The means for restraining the arch wire 43 in these embodiments is defined by lingually facing notches arranged at the opposite sides of the lock ring. In the embodiment of FIG. 16, the notches are defined by the numeral 77, while in the embodiment of FIG. 17 the notches are defined by the numeral 78. The notches 75 are defined by lingually facing extensions 79, while the notches 78 in the lock ring 76 are defined by lingually facing extensions 80. It should be appreciated that a notch may be provided on only one side of the notch ring if desired, but that better control is provided by defining notches on both sides of the lock ring, and where the arch wire is contained by the notches, mesiodistal inclinations of the teeth can be effected. The notches as shown define a ninety degree relationship between the long axis of the bracket and arch wire, but it should be appreciated that they could be repositioned to define any other angular relationship.

The embodiment of FIGS. 18 and 19, and the em bodiment of FIG. 20 illustrate other forms of lock rings according to the invention that are capable of effecting mesiodistal inclinations of teeth, these differing from the embodiments of FIGS. 16 and 17 in that they include flexible mesiodistally directed extensions for engaging the arch wire. The lock ring of FIGS. 18 and 19 is generally designated by the numeral 84, while the lock ring of FIG. 20 is generally designated by the numeral 85. Both of these embodiments will be made by molding same out of a plastic having the desired amount of resiliency so that the extensions are resilient, and they will be applied to a bracket in the same manner as heretofore described in connection with the lock ring 50 of FIG. 7.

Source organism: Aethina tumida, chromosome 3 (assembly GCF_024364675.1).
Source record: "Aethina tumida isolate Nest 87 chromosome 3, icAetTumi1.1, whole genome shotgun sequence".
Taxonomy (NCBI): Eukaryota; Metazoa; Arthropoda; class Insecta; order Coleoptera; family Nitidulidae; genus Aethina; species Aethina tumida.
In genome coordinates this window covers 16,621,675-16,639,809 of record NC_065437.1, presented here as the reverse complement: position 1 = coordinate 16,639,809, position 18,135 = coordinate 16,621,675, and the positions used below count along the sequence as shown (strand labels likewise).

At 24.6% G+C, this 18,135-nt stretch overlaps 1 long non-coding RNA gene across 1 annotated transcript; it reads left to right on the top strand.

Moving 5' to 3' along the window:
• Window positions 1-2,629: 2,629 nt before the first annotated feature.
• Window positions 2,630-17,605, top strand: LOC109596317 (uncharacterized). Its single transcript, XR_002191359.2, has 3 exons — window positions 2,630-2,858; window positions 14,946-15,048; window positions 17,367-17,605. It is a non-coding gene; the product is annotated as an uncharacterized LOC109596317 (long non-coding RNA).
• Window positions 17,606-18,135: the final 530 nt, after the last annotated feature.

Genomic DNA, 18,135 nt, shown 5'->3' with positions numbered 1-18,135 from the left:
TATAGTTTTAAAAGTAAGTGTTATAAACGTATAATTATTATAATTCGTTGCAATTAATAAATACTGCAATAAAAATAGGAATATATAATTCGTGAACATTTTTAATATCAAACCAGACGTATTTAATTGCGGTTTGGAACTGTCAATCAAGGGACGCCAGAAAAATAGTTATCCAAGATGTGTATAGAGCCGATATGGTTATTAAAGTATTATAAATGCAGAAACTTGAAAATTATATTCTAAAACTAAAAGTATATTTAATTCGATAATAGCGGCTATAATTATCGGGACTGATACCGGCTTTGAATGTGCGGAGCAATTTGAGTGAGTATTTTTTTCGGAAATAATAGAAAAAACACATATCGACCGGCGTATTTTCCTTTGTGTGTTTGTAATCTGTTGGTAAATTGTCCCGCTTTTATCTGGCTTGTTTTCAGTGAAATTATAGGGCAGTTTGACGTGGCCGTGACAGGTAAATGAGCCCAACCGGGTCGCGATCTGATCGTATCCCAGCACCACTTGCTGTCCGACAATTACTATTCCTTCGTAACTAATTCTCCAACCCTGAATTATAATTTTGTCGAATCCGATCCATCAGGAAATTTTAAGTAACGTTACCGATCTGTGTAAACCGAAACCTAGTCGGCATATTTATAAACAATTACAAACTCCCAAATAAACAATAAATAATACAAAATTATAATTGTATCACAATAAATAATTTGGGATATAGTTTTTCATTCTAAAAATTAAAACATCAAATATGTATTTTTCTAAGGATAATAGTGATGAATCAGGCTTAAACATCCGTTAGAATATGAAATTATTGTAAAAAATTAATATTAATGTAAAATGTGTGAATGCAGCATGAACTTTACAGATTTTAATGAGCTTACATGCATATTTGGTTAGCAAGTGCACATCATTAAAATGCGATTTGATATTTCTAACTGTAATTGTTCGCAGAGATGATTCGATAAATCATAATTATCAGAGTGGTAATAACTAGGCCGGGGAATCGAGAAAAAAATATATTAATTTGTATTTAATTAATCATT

Referring particularly to the embodiment of FIGS. 18 and 19, flexible mesial and distal directed extensions 86 and 87 extend from the top and bottom ends of the lock ring body, and have hook portions 86a and 870 at their ends, which are capable of engaging the arch wire 43 as illustrated so that the arch wire cannot top relative to the lock ring and tooth, and so that it will therefore effect mesiodistal inclinations of the tooth. The only difference in the embodiment of FIG. 20 is that the extensions 88 and 89 do not extend directly oppositely of the lock ring body, but extend angularly. Otherwise, the function of the lock ring 85 is identical to that of the lock ring 84. Again, hooks 88a and 89a are formed on the ends of the extensions 88 and 89 for engagement with the arch wire 43. It should be appreciated that a single mesial or distal-directed extension may be employed where tipping action is desired.

It should also be recognized with respect to the embodiments of FIGS. 16 and 17, that use of rectangular in cross-section arch wire fitting closely with the slots defined by the lingual extensions would also permit torquing the roots of teeth labially or lingually.

It will be understood that modifications and variations may be effected without departing from the scope of the novel concepts of the present invention, but it is understood that this application is to be limited only by the scope of the appended claims.

This invention is hereby claimed as follows:

1. An orthodontic appliance for use in combination with a bracket having attaching flanges, and a body extending labially from the flanges and having socket means at the occlusal and gingival ends thereof and a mesial-distally extending arch wire slot opening, along the occlusal gingival axis said appliance comprising a frame, projections on the frame engaging in the socket means and locking the appliance on the bracket, and at least the projection at the slot end of the appliance hav' ing a labiolingual depth to extend over the arch wire slot and lock the arch wire to the bracket, whereby deformation of the appliance is necessary to mount and demount same on the bracket.

2. An orthodontic appliance as defined in claim 1, wherein said frame includes means coacting with a flange to control rotational movement between the bracket and arch wire.

3. An orthodontic appliance as defined in claim 1, wherein the appliance is made of metal and initially formed for application to the bracket after which it can be permanently deformed into locking position.

4. An orthodontic appliance as defined in claim 1, wherein the appliance is molded of resilient plastic in the form that it will take when in locked position on the bracket and thereby be deformed when applying it to the bracket.